14     problems which was located in the work of local police stations; am I

15     correct?  I mean in general terms.

16        A.   Yes.

17        Q.   And then on, it's page 3 of B/C/S, Mr. Zupljanin -- it's page 3

18     but it's bottom of the page 3 where he states, yes.

19             And then Mr. Zupljanin -- let's wait for the English version.

20             Mr. Zupljanin orders very specifically under 1, he directs that

21     all activities of local police stations must be within the provisions of

22     the Law of Interior of Republika Srpska; am I correct?

23        A.   Yes, that's what it says.

24        Q.   And then under 2 of this document, Mr. Zupljanin states that

25     local police stations cannot take any orders or other decisions from

Page 4636

 1     various Crisis Staff and other organisations, which are not in accordance

 2     with the legal framework; am I correct?

 3        A.   Yes.

 4        Q.   And then on, at the same item, he actually outlined that the

 5     various political decisions without any legal form cannot be followed by

 6     the members of the police service; am I correct?

 7        A.   That's what it says, yes.

 8        Q.   And then under item 3, he directs local police chiefs and the

 9     stations that in any delicate or complicated matter they are obliged to

10     contact CSB; is that what is the gist of item 3?

11        A.   Yes.

12        Q.   And then in number 4, he is instructing local police authorities

13     that the professional approach with regard to the detention or arrest, in

14     accordance with the law, without any ethnic discriminatory approach must

15     be followed; am I correct?

16        A.   That's the gist of it, yes.  I don't think he says exactly

17     professional approach, but certainly the gist is to start acting in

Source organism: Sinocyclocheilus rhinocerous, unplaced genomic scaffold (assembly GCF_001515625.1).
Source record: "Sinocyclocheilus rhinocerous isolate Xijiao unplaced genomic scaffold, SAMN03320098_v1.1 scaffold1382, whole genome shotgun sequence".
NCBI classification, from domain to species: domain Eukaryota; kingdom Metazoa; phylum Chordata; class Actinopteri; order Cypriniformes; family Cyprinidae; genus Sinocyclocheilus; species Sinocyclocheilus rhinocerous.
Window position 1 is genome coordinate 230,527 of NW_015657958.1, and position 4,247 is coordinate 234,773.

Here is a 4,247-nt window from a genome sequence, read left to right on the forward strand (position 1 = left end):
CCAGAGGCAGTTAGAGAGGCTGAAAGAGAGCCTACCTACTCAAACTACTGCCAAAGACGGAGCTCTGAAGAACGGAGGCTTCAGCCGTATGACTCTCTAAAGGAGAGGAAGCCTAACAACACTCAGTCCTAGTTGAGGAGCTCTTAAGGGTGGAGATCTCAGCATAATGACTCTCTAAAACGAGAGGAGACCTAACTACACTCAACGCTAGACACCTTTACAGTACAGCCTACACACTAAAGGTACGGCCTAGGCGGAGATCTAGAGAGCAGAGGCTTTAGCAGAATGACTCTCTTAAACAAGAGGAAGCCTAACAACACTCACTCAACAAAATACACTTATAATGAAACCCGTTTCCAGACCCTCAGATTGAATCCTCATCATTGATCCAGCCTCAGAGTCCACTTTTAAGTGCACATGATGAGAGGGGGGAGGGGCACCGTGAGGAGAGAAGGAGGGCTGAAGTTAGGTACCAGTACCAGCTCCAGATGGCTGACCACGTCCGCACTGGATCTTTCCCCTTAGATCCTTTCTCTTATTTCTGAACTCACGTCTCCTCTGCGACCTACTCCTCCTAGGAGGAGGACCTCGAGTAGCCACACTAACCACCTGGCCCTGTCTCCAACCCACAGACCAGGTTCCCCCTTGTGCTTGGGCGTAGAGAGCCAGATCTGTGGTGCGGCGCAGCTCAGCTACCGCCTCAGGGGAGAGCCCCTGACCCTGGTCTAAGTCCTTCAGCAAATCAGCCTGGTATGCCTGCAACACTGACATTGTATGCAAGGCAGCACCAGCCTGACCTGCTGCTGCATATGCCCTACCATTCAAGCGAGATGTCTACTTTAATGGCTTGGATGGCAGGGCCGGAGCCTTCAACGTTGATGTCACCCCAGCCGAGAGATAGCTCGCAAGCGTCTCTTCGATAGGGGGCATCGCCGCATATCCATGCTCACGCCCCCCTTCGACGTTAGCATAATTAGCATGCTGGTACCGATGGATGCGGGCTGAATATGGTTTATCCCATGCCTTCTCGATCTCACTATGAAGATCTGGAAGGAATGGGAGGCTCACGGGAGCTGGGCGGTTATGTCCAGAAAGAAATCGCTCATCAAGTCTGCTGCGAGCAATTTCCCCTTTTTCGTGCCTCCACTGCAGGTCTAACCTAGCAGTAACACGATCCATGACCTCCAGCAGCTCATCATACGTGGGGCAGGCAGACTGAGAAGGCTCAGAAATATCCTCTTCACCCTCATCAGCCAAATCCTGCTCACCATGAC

18     accordance with the law.

19        Q.   And then under 5, local police stations are obliged to, on the

20     basis of the law, of course, perform activities with regard to the

21     collection of information or proceedings against the persons allegedly

22     committed certain crimes; is that correct?

23        A.   That is what it states, yes.

24        Q.   And then under 6, it's a directive to local police stations that

25     without previous accordance or approval of CSB cannot be in the escort or

Page 4637

 1     give any assistance to the detained people?

 2        A.   To people detained by unauthorised persons, it says.

 3        Q.   Yes.  And then under 7, we have a directive regarding the issue

 4     of paramilitary formations and then also we have the issue that local

 5     police stations must perform investigative activities against the alleged

 6     criminal activities of paramilitary formations, and the other armed

 7     groups and individuals.  Is that the gist of item number 7 in this

 8     document?

 9        A.   Yes, that's what the document seems to be saying.

10        Q.   And then item 8 speaks about the more technical issues like

11     traffic issues; yes?

12        A.   It refers to checkpoints, but earlier in the text they describe

13     some problems with checkpoints set up by people other than the police, so

14     I don't think it's just a question of traffic issues.

15        Q.   Checkpoints, sorry.  My mistake.  Yes, we agree about

16     checkpoints.

17             Under item number 9, it's a direction to take immediate,

18     decisive, and uncompromising action to throw light on all alleged

19     criminal activities within the police stations, to take necessary

20     disciplinary -- to launch necessary disciplinary procedures as well as

21     criminal procedures, suspension of police officers, if any, in the

22     accordance with the provision of the law of criminal procedure; is that

23     the gist of item 9, Mrs. Hanson?

24        A.   Yes, that's what it says.

25        Q.   And then under 10, it is necessary when these preliminary

Page 4638

 1     procedures will finish that all cases against members of local police

 2     stations must be forwarded to the public prosecutor; am I correct?

 3        A.   Yes.

 4        Q.   And under 11, that it is forbidden for the local police chiefs

 5     to, without prior approval of CSB, to make any changes in employee list;

 6     am I correct?

 7        A.   That's what it says.

 8        Q.   And then on the next page, which is the end of this document,

 9     it's page 6 of B/C/S, and the English should be -- yes.  He speaks and he